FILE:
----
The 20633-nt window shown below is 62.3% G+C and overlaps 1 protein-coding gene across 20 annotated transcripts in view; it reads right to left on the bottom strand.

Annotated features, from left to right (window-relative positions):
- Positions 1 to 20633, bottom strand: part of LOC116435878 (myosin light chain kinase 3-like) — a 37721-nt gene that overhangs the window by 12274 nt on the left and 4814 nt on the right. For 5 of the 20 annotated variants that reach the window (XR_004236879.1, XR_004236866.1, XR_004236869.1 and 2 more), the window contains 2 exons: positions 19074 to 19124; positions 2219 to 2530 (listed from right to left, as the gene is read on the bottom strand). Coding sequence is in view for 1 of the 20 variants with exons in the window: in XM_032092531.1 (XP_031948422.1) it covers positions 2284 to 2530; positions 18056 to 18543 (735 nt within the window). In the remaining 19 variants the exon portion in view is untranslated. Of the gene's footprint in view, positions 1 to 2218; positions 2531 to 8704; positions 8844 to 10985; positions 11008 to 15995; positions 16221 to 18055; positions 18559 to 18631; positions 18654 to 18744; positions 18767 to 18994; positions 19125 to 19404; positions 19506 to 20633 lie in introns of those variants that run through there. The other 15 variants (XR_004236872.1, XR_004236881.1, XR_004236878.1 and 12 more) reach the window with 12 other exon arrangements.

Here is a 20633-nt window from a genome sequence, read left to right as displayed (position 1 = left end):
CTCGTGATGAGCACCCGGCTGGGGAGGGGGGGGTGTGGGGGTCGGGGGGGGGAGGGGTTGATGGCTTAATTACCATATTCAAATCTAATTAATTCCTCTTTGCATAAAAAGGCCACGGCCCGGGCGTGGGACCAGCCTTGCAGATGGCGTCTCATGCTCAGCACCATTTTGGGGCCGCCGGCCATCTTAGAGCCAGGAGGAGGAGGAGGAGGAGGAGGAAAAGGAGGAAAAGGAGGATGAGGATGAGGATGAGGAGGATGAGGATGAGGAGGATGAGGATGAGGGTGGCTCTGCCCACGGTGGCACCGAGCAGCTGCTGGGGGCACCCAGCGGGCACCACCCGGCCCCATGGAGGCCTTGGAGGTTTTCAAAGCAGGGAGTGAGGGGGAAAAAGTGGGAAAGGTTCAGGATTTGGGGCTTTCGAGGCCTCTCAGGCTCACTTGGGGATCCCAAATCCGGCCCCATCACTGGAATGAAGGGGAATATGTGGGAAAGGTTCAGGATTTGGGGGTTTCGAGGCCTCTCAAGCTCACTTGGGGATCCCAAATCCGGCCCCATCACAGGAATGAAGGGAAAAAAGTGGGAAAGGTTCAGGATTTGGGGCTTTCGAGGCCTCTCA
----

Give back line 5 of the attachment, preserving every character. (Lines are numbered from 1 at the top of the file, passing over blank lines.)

CTCGTGATGAGCACCCGGCTGGGGAGGGGGGGGTGTGGGGGTCGGGGGGGGGAGGGGTTGATGGCTTAATTACCATATTCAAATCTAATTAATTCCTCTTTGCATAAAAAGGCCACGGCCCGGGCGTGGGACCAGCCTTGCAGATGGCGTCTCATGCTCAGCACCATTTTGGGGCCGCCGGCCATCTTAGAGCCAGGAGGAGGAGGAGGAGGAGGAGGAAAAGGAGGAAAAGGAGGATGAGGATGAGGATGAGGAGGATGAGGATGAGGAGGATGAGGATGAGGGTGGCTCTGCCCACGGTGGCACCGAGCAGCTGCTGGGGGCACCCAGCGGGCACCACCCGGCCCCATGGAGGCCTTGGAGGTTTTCAAAGCAGGGAGTGAGGGGGAAAAAGTGGGAAAGGTTCAGGATTTGGGGCTTTCGAGGCCTCTCAGGCTCACTTGGGGATCCCAAATCCGGCCCCATCACTGGAATGAAGGGGAATATGTGGGAAAGGTTCAGGATTTGGGGGTTTCGAGGCCTCTCAAGCTCACTTGGGGATCCCAAATCCGGCCCCATCACAGGAATGAAGGGAAAAAAGTGGGAAAGGTTCAGGATTTGGGGCTTTCGAGGCCTCTCA